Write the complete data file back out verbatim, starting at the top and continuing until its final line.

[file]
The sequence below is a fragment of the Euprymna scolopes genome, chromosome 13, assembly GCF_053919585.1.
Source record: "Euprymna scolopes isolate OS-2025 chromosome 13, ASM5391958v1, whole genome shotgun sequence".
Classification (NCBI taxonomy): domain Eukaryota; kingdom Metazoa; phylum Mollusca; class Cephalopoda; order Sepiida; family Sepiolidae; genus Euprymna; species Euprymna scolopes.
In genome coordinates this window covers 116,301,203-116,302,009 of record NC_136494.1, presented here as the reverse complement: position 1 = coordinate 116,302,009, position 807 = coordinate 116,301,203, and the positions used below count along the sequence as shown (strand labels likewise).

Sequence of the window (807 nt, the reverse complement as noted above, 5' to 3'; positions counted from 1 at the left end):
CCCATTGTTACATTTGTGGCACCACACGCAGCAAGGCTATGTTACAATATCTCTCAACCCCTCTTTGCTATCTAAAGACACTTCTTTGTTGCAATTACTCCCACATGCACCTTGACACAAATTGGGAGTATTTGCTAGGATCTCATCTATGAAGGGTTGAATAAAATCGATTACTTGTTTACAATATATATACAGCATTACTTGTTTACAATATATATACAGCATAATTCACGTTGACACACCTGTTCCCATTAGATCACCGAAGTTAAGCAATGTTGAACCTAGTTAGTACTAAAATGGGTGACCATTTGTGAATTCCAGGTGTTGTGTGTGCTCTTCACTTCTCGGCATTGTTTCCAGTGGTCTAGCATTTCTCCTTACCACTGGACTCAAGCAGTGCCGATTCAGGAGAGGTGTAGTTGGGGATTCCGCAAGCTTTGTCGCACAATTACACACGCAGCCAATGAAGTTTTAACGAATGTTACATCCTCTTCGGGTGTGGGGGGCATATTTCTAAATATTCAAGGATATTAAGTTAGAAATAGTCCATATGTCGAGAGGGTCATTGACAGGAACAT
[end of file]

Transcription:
The sequence below is a fragment of the Euprymna scolopes genome, chromosome 13, assembly GCF_053919585.1.
Source record: "Euprymna scolopes isolate OS-2025 chromosome 13, ASM5391958v1, whole genome shotgun sequence".
Classification (NCBI taxonomy): domain Eukaryota; kingdom Metazoa; phylum Mollusca; class Cephalopoda; order Sepiida; family Sepiolidae; genus Euprymna; species Euprymna scolopes.
In genome coordinates this window covers 116,301,203-116,302,009 of record NC_136494.1, presented here as the reverse complement: position 1 = coordinate 116,302,009, position 807 = coordinate 116,301,203, and the positions used below count along the sequence as shown (strand labels likewise).

Sequence of the window (807 nt, the reverse complement as noted above, 5' to 3'; positions counted from 1 at the left end):
CCCATTGTTACATTTGTGGCACCACACGCAGCAAGGCTATGTTACAATATCTCTCAACCCCTCTTTGCTATCTAAAGACACTTCTTTGTTGCAATTACTCCCACATGCACCTTGACACAAATTGGGAGTATTTGCTAGGATCTCATCTATGAAGGGTTGAATAAAATCGATTACTTGTTTACAATATATATACAGCATTACTTGTTTACAATATATATACAGCATAATTCACGTTGACACACCTGTTCCCATTAGATCACCGAAGTTAAGCAATGTTGAACCTAGTTAGTACTAAAATGGGTGACCATTTGTGAATTCCAGGTGTTGTGTGTGCTCTTCACTTCTCGGCATTGTTTCCAGTGGTCTAGCATTTCTCCTTACCACTGGACTCAAGCAGTGCCGATTCAGGAGAGGTGTAGTTGGGGATTCCGCAAGCTTTGTCGCACAATTACACACGCAGCCAATGAAGTTTTAACGAATGTTACATCCTCTTCGGGTGTGGGGGGCATATTTCTAAATATTCAAGGATATTAAGTTAGAAATAGTCCATATGTCGAGAGGGTCATTGACAGGAACAT